The trouble with Howard Taylor’s argument for his 1000 true fans model is that no one model works for more than one cartoonist. Every career is different; every career changes throughout a lifetime, buffeted by changes in tastes and technology.

    Personally, I think the Tablet will be super awesome and cool and can’t wait to get one. But I don’t see how a different gadget will solve the problem that currently exists–no one knows how to monetize digital comics. Whether you read them on a fat old desktop computer or a sleek new Tablet, that won’t change.

    The solution is going to have to be media and advertising based. The delivery device doesn’t make a difference.

    The Big Problem, of course, is that neither advertisers nor media giants give a damn about cartoonists getting paid. As long as they’re willing to work for little or nothing, cartoonists will get screwed. And that won’t change until they get organized–which, I admit, is really really hard to imagine happening.

  4. “The delivery device doesnâ??t make a difference.”

    Disagree. You’ve asserted that newsprint is superior to digital because it’s portable. Now we’re seeing an avalanche of portable devices for digital that includes phones, e-readers, netbooks, and now the Apple tablet and the inevitable copycats. Portability solves a major delivery issue that can’t help but improve distribution. But yeah, the payment model still needs work.

  5. Look. It’s more than all of this…there are three ingredients to any revolution. Look at the Penny Dreadfuls in 1800s London and the comic book in 1930s America as examples. I’m teaching a sequential arts class here at SCAD in Savannah GA (scad.edu) this term and have been doing a lot of research.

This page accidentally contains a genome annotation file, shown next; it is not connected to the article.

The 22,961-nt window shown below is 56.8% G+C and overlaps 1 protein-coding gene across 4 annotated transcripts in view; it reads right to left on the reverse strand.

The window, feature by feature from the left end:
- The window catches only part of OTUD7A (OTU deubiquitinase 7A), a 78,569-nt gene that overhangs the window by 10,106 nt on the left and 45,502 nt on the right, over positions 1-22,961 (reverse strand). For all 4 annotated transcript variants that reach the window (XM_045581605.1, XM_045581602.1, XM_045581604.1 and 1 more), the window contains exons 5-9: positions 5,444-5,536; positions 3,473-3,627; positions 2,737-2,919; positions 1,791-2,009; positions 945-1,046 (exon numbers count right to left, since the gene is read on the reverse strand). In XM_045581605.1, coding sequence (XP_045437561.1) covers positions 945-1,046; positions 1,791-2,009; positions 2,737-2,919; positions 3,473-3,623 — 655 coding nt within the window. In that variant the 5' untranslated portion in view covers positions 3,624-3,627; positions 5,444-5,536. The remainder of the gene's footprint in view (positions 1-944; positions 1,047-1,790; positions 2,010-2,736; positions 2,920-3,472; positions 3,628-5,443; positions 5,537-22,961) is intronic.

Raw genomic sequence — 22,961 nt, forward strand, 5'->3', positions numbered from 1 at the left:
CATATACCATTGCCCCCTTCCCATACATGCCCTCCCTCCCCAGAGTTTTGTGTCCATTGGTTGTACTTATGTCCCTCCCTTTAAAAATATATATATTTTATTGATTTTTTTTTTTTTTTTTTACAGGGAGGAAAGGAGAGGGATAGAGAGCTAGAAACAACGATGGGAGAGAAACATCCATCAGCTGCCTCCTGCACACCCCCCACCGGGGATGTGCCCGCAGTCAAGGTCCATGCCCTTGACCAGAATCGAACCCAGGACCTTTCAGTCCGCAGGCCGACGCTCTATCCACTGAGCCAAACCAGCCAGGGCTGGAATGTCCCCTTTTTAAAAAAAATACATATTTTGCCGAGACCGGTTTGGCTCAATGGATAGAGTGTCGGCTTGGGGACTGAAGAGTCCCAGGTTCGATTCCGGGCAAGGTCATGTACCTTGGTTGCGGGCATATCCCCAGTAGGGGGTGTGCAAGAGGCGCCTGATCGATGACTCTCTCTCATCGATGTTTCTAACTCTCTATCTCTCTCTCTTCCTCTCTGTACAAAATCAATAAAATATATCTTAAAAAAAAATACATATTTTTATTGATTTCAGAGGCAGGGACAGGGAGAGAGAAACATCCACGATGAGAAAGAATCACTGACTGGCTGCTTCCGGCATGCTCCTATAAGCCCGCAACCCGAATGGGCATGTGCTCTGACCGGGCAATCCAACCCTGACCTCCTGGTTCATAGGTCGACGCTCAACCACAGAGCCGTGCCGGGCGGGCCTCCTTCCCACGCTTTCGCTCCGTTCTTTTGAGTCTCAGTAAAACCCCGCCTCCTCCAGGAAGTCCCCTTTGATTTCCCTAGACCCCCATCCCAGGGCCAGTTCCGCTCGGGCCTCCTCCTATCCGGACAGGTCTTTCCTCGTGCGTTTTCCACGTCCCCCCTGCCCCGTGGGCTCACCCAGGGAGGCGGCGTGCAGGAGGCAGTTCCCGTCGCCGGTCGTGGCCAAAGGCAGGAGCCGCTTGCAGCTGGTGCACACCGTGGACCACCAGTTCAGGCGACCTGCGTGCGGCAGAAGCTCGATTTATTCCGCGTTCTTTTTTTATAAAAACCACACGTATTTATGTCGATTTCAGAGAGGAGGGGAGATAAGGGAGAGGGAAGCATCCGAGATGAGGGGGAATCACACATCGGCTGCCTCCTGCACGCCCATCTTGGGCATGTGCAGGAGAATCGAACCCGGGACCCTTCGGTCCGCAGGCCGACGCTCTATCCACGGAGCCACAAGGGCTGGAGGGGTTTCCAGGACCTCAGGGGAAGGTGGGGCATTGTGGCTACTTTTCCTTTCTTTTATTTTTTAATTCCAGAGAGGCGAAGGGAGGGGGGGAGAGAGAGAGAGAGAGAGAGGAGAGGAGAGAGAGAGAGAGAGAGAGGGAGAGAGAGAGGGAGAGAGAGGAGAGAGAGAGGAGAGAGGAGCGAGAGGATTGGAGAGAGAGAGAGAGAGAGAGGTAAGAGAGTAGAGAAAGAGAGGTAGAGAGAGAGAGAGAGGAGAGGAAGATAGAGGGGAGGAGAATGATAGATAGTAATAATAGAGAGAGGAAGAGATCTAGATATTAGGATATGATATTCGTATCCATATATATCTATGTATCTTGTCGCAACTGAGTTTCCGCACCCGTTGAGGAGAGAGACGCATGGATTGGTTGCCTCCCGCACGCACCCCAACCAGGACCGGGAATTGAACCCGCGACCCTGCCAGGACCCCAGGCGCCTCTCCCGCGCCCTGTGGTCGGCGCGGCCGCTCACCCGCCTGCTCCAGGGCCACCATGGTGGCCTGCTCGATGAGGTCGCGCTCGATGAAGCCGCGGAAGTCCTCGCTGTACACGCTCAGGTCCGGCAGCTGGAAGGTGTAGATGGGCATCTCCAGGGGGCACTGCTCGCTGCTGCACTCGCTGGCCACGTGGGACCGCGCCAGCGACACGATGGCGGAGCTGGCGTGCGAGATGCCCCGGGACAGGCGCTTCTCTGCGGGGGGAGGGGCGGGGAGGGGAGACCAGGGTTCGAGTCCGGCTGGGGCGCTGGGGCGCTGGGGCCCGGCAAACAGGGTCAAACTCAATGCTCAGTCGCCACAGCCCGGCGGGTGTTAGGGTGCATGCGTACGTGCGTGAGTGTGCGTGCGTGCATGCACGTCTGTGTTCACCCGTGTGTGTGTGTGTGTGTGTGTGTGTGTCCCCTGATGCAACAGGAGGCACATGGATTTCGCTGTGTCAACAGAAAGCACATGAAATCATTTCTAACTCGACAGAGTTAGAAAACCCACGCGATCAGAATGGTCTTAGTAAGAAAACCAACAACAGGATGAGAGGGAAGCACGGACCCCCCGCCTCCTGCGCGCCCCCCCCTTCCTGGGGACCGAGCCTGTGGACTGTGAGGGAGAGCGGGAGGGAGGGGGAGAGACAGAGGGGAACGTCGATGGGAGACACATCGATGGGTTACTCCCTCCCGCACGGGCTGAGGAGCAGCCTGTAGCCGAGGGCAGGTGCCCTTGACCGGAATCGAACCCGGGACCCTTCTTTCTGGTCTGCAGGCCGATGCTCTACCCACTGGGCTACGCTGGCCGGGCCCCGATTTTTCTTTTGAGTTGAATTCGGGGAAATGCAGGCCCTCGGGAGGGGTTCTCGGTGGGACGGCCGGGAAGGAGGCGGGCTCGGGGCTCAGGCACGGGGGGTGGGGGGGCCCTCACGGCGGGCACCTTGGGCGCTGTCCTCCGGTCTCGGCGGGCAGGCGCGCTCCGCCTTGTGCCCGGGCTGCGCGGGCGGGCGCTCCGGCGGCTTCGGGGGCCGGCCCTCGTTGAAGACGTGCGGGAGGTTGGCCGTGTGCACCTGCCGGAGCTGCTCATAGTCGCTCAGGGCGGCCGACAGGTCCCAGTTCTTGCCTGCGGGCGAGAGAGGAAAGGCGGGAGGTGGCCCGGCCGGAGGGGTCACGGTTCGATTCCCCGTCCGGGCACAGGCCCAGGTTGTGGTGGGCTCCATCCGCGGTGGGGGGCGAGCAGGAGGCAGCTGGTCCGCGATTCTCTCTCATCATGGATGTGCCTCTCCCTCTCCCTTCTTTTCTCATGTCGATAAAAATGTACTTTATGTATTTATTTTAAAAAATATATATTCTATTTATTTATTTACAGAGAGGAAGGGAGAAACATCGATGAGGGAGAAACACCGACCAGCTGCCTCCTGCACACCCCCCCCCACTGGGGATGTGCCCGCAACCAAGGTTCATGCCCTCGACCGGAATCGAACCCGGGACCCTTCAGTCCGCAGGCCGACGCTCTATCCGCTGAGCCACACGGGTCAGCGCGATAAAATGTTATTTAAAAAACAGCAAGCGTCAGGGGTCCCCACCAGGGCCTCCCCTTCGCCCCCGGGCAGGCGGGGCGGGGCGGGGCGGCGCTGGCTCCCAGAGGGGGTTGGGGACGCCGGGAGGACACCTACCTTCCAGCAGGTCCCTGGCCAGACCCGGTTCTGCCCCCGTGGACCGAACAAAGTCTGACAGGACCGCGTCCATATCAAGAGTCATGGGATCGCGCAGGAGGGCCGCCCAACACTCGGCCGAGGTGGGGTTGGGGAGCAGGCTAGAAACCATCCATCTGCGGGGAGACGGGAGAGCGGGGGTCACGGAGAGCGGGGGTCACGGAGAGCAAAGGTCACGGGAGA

The elements are technology (got it with desktop publishing and now Internet distribution), burgeoning content (boy, do we have that) and societal need. Oops. There’s the missing element. People don’t have a NEED yet. I think it’s coming, but it’s not here yet.

    With the Dreadfuls, they filled the commuter’s time (cheaply) on the railroad platform; with comics, they filled a need during the depression and WWII of a society knocked off its feet. And the tipping point models NEVER work until everyone is included.

    We need to pay attention to what people want. There is SO MUCH media today and so many companies trying to serve it up…but when and where and to whom?

    Online? A tablet? Not until people below the poverty have access will you have the kind of numbers of readers necessary to make an industry-wide change.

  6. “Not until people below the poverty have access will you have the kind of numbers of readers necessary to make an industry-wide change.”

    A number of years ago, I stumbled across this news piece from the moment when radio went from a nerd hobby to a mass medium. Sarnoff recognized what Michael notes above, and he managed to institute a system that worked. (It should be noted that the BBC managed to make the other system work, and rather well.)

    Here’s what the good general had to say: